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Thursday, September 22, 2011
Geographically, The Balkan Cape Is Considered As Southeastern Europe - The Landmass South Of Austria And Hungary And East Of Italy, It's Known For Craggy And Remote Mountains, Spectacular Shore And Fiercely Partisan Populations.
But politically, the answer depends on the year. Five centuries of war, oppression and ethnic conflict have melted and made nations on the Balkan Cape multiple times over. If you answered Slovenia, Croatia, Montenegro, Albania or Bosnia & Herzegovina (BiH) - A-plus! All of them have coastline on the Adriatic Sea. If you thought Serbia, Romania, Bulgaria, Macedonia, or Kosovo - C-plus. Balkans, although not Western Balkans. Yugoslavia? No go. It slumped over a decade ago.
The good news for travelers? An increasingly stable choice of independent nations based rather on ethnic populations, but also on the commercial imperatives of new-found independence : capitalism, development and tourism!
Dubrovnik, Croatia, is now a top destination on Eastern Mediterranean cruises, like the one Bud and I did in 2003. Our Dubrovnik guide lived thru the 1991-92 Serbian siege, and bullet holes were still everywhere. But Maria's optimism was transmissive. "Come back," she entreated. "After the roads are fixed and borders opened, you'll adore it."
Seven years after we landed in Ljubljana, the capital city of Slovenia, on the first leg of a four-country Western Balkan trip. Customs and immigration were smooth and efficient and our rental car, a Czech Skoda Fabia, waited just steps from the terminal.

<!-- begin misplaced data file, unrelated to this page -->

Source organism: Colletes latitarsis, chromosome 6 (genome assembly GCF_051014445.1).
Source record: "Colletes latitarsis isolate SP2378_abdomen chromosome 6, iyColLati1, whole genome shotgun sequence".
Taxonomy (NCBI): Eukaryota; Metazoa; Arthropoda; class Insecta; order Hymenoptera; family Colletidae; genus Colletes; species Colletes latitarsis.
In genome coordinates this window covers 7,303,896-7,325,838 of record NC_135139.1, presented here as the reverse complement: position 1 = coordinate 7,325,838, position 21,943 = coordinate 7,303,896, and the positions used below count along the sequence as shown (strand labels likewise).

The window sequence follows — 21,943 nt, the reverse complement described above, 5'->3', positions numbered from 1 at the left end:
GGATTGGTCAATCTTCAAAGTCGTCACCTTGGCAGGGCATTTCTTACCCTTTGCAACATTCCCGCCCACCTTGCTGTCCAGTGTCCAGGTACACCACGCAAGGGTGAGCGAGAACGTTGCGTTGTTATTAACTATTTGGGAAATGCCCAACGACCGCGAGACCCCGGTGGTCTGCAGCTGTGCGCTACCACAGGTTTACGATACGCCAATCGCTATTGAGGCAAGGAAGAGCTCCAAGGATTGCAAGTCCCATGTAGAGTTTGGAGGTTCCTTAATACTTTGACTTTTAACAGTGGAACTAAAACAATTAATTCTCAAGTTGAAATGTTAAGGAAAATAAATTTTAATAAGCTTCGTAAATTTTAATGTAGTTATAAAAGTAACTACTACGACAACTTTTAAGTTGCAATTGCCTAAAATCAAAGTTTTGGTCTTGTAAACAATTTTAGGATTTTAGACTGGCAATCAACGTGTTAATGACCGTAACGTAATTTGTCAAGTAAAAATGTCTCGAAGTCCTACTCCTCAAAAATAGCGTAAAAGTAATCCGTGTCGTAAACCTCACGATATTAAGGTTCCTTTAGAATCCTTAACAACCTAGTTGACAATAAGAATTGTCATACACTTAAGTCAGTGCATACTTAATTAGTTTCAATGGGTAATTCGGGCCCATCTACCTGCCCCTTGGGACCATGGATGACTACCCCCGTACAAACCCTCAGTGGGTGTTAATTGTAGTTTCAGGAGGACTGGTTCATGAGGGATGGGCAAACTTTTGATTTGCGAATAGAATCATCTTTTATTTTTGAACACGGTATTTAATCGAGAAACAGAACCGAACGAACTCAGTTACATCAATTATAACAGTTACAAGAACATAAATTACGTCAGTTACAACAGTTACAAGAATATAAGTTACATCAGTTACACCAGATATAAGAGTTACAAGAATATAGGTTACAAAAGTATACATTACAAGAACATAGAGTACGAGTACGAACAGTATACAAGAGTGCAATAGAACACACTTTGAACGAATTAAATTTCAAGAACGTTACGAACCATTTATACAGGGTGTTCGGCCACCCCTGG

We'd drive northeast thru Slovenia's Julian Alps, south along coastal Croatia and down to Montenegro's beaches. We'd finish over Montenegro's legendary mountains and into BiH to end in Sarajevo. Maybe best, we were flying solo - no package tours, no booking agent. Just us!
We brought a GPS with a pre loaded Eastern EU chip. First stop : classic Lake Bled. Our GPS let us select : back roads or road. We took the smallest roads and were immediately smitten. Each home sported lush window boxes. In the foothills of the Julian Alps, each town reached higher, with taller ancient pines, and roads narrowing to single lanes, often weaving through steep pastures. Around one corner a spotless church sat atop a brilliantly green hill.
Lake Bled's Grand Hotel Toplice was impressive and historic. It housed Fascist Officials during WW2, and was so renowned the officers had to pay for rooms, even though they were the occupying forces. The Toplice was full of talkative Brits and sporty Germans, and life revolved round the lake - shaded walkways along the shoreline, swans paddling about, boats with brightly colored canopies to ferry visitors around. Beautiful!
Our next stop took us even higher, to a sporthotel in Kranjska Gora. Sporthotels are distinctly Western european : spare decoration, few luxuries, but huge rooms to hold skis and bikes. At the Toplice we were told that US citizens visit on occasion. In Kranjska Gora, Northern Americans are not common. We were treated like stars and urged to visit the ski jump at nearby Planica where the world record for ski-flying was set in 2005 : 717 feet "airborne" coming off the end of the jump.
We were warned about the drive over Slovenia's 9,300-foot top, Mount Triglav, at the eastern end of the Alps. It was wet and foggy. The route was very steep and narrow with fifty or even more switchbacks. "Follow a bus," they said. "It will lead you."
Great advice! We appeared at our next stop, Lipica, in fine shape and prepared to go to the famed Lipizzaner Stud Farm in its 430th year of breeding and coaching the enchanting white stallions. We caught the dramatic "Airs Above the Ground" equestrian show and marveled at the sublime facility with dressage faculties, lodging, restaurants and marriage chapel as reported tagza.com.